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If we stuff the whole chicken back into the egg, will all our problems go away? --- Wandalf of Angera

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Re: What did you accomplish today?

Post by gestaltist » 06 May 2015 14:57

Egerius wrote: Gestaltist, your temple-story is cool - reminds me of Christmas in Poland during the early/mid-2000s.
That’s... and odd comparison. Do you mean the midnight Christmas Eve mass?
elemtilas wrote: Nope. You'll never get much of a story out of a younger mountain. Stark and standoffish are they, inhospitable and pitiless. They don't even take note of the small weak creatures of flesh and wood scurrying about, here today gone in a minute and a half.
Nice one, that story. Alright then. Let’s talk some more about mountains, then:

The water spring was in the unlikeliest of places. A small pond of hot, bubbly water surrounded by granite rock and swathes of dirty ice. The young man fell to his knees, exhausted but relieved. „She did speak to me“ - he shouted - or rather, he tried to. His throat was so parched and his face so stiff from the cold, that only a creak escaped his lips.

At that moment, he didn’t think. He laid down his thoughts at the feet of the glacier. They were no good on this journey conceived of dreams and folly. He disrobed and entered the pond. Warmth surrounded his body like a blanket. The water massaged him gently, untying the knots in his muscles, soothing the desperation in his heart, lulling him to sleep. Soon enough, his limp body was floating, as was his spirit.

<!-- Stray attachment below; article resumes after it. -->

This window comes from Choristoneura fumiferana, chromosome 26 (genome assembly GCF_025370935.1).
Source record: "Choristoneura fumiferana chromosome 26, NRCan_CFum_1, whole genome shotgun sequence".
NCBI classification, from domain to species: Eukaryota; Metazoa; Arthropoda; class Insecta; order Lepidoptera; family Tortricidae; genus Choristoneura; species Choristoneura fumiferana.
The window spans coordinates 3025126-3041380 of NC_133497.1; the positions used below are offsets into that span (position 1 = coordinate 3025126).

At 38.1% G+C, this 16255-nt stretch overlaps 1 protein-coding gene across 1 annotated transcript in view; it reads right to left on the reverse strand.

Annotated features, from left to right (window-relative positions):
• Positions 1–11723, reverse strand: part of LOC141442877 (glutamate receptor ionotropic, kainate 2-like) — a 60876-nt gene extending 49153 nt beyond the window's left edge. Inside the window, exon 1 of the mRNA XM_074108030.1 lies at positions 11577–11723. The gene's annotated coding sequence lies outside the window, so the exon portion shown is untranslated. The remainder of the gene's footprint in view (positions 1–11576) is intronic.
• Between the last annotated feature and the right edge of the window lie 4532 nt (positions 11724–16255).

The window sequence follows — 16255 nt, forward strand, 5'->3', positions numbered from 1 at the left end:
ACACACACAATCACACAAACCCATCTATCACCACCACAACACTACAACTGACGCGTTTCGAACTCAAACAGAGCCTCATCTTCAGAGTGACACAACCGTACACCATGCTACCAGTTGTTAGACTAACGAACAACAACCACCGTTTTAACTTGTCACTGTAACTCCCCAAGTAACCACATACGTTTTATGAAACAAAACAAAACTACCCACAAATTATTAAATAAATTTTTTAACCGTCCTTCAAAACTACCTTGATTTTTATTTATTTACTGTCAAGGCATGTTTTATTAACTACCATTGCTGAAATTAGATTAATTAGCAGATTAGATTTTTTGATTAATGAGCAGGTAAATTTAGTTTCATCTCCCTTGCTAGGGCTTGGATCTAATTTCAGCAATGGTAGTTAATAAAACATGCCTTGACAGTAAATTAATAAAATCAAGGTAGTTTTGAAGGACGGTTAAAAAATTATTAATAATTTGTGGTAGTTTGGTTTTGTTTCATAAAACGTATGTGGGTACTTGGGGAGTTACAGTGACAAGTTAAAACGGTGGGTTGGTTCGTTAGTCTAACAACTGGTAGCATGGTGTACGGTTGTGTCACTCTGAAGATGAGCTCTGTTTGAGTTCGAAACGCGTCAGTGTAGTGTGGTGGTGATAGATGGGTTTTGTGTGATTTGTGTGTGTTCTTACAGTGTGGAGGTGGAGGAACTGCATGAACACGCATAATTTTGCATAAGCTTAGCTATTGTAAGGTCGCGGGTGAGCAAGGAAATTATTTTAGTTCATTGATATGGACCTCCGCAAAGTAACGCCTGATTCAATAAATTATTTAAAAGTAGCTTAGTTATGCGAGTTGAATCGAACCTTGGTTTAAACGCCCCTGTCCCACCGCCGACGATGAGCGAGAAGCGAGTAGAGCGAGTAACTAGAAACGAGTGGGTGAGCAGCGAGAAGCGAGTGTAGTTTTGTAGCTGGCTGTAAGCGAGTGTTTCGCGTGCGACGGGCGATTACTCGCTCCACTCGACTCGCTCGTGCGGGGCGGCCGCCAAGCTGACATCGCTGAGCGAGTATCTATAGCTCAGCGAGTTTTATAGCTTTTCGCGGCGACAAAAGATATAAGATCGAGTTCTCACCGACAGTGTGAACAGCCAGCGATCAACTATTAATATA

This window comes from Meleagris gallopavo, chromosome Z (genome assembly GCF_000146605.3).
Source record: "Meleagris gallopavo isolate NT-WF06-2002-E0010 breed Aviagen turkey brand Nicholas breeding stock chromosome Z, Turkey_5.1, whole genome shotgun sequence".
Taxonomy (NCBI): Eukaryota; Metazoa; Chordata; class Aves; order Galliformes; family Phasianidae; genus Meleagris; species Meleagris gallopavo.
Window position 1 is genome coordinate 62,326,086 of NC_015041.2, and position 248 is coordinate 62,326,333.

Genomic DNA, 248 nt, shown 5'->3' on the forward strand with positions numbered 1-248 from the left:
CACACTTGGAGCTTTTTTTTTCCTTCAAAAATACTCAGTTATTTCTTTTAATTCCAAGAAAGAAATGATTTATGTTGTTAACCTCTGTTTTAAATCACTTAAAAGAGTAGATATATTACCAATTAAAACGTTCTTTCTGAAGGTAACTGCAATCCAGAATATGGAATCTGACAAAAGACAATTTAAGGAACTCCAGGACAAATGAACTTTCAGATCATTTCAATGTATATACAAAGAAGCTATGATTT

Later on, he was never able to put into words what he experienced up there. When asked, he only smiled faintly. „The Mountain spoke to you, didn’t it?“ - they would inevitably inquire. And he wouldn’t deny.

They knew he was spoken to because he came back a different person. His movements became slow, steady and secure. He was still the scrawny boy from before, and yet he seemed big and strong in a way they couldn’t explain; almost like his body became too small for him. They often found him lost in thought - he would be sitting there and wouldn’t notice them at all; and he wouldn’t return to them for hours. Once so talkative, he would now respond with a single word, or a gesture - and inevitably hit the proverbial nail on the head.

He was what they needed. Their secure rock in time of war and turmoil. Their gift. Their Mountain.

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Re: What did you accomplish today?